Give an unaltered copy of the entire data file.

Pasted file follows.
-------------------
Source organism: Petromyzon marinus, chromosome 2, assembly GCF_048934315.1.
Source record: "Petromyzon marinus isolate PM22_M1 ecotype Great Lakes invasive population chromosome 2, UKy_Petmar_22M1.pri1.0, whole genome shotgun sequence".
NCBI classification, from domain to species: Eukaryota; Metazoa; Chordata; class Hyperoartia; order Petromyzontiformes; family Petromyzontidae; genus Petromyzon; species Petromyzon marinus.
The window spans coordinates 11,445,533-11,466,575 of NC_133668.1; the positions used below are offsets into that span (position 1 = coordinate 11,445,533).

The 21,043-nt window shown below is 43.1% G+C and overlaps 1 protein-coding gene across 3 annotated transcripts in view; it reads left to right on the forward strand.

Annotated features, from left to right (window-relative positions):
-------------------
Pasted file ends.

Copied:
Source organism: Petromyzon marinus, chromosome 2, assembly GCF_048934315.1.
Source record: "Petromyzon marinus isolate PM22_M1 ecotype Great Lakes invasive population chromosome 2, UKy_Petmar_22M1.pri1.0, whole genome shotgun sequence".
NCBI classification, from domain to species: Eukaryota; Metazoa; Chordata; class Hyperoartia; order Petromyzontiformes; family Petromyzontidae; genus Petromyzon; species Petromyzon marinus.
The window spans coordinates 11,445,533-11,466,575 of NC_133668.1; the positions used below are offsets into that span (position 1 = coordinate 11,445,533).

The 21,043-nt window shown below is 43.1% G+C and overlaps 1 protein-coding gene across 3 annotated transcripts in view; it reads left to right on the forward strand.

Annotated features, from left to right (window-relative positions):